How to Write a Personal Development Plan for 2016 – and Beyond
If you haven’t heard of a personal development plan before, then bend a knee as this is important. This form of self-evaluation is used from universities to blue chip organisations – not to mention by the most self-starting, eager and driven people.
We could all do with a little self-improvement from time to time – so this year, invest in YOU with a PDP.
What Is it?
A personal development plan is a procedure where you reflect on yourself and your past achievements and plan for the future. It’s used to map self-development and career or academic progression. The method allows you to take time to contemplate on any successes, strengths, weaknesses and opportunities you might have. It’s a pretty cool process all round which, if used properly, helps you with motivation, confidence, clarity of direction and efficiency.
Why Is it Important?
Taken as a human resources ‘must do’ which you visit once a year as part of a review process at uni or at work isn’t the way to approach your PDP. The modern working and learning environment is changing at a rate which we have never experienced before. If you don’t develop you simply will be left behind. New learning is imperative to everyday life and if we don’t approach this learning in a structured way we most likely won’t get the most out of our time.
Tips for How to Create a Great PDP
The SMART criteria is a great place to start – to write a good personal development plan you need to focus on making sure it is:
Don’t be fooled into thinking that because it’s called a ‘personal’ development plan it’s only about you looking inwards on yourself as an individual. The best PDPs include how the person will make a positive impact on their environment around them as well as themselves.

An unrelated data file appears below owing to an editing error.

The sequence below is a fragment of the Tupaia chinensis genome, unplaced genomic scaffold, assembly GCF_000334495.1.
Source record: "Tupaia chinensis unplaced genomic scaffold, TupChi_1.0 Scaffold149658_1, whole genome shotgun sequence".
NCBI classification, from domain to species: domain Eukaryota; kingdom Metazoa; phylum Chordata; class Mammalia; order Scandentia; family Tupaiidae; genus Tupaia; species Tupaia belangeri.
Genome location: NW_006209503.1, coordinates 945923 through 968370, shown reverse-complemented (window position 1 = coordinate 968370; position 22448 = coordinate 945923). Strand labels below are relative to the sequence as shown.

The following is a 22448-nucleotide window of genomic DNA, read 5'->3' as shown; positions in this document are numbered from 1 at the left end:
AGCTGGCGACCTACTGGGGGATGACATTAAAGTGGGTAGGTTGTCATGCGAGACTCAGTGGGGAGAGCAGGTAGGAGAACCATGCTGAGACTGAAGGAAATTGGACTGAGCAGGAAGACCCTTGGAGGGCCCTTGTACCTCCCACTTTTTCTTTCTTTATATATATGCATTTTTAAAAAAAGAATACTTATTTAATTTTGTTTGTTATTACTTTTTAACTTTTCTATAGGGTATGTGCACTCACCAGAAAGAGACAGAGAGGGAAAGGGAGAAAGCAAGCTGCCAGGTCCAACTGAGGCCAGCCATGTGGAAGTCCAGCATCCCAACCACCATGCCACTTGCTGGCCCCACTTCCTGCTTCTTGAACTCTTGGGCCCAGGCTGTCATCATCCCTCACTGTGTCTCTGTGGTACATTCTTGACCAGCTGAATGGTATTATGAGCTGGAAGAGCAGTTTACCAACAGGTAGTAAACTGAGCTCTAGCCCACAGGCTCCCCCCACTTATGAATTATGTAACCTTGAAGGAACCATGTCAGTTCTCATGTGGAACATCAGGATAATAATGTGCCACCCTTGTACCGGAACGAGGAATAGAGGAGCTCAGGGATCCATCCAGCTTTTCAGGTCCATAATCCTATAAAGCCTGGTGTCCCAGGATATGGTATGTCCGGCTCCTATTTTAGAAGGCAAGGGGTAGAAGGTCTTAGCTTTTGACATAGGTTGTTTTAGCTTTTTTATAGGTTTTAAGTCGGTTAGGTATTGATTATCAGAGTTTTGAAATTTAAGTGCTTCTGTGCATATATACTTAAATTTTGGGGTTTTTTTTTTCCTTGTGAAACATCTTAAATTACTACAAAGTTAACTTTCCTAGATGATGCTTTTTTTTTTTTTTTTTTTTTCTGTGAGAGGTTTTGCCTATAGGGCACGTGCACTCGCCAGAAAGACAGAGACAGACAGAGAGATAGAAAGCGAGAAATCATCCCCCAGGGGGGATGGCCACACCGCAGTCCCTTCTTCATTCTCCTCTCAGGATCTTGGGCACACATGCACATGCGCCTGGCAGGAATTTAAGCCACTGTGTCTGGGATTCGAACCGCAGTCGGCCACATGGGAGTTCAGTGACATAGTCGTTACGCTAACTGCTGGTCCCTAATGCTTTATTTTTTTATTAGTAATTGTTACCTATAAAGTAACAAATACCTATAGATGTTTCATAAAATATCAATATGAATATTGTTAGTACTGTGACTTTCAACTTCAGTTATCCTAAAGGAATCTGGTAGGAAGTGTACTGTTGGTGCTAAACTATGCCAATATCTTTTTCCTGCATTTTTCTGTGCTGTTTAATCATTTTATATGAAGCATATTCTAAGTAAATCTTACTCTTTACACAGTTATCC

It must be continuous, visited regularly, updated and amended, this could be weekly, bimonthly, and monthly – whatever works for you. Just don’t let it sit on your notebook or hard drive for a year without engagement. Use it to state self-reflections, be curious about possible new learnings, get feedback, be realistic and don’t get bogged down.
A good personal development plan should be quickly compiled and updated. This is something you should spend an hour a month on: do it on the train, in bed, at the end of a training session, with friends, waiting for an appointment, anytime that’s easily used, basically.
Here’s a quick infographic to see the main necessary elements:
The actual physical structures of PDPs vary quite a lot and you might change your format – or your goals and objectives for growth and improvement – throughout your development to suit your life stage. However, the important thing is you get what you need from it in a way that’s suited to you – here are some examples.
By giving yourself the time and resources to develop you will see the benefits in your studies, career and general wellbeing. Yes some people are self-motivated enough to do a PDP in their head and develop it, but others – most, in fact – need to dedicate some time and organisation towards it. A little bit of effort goes a long way.
Ultimately once you’ve become accustomed to working to a PDP you’ll be putting yourself in a position to achieve that job you’re after, that health objective, that university place, or whatever other personal growth objectives you might have.
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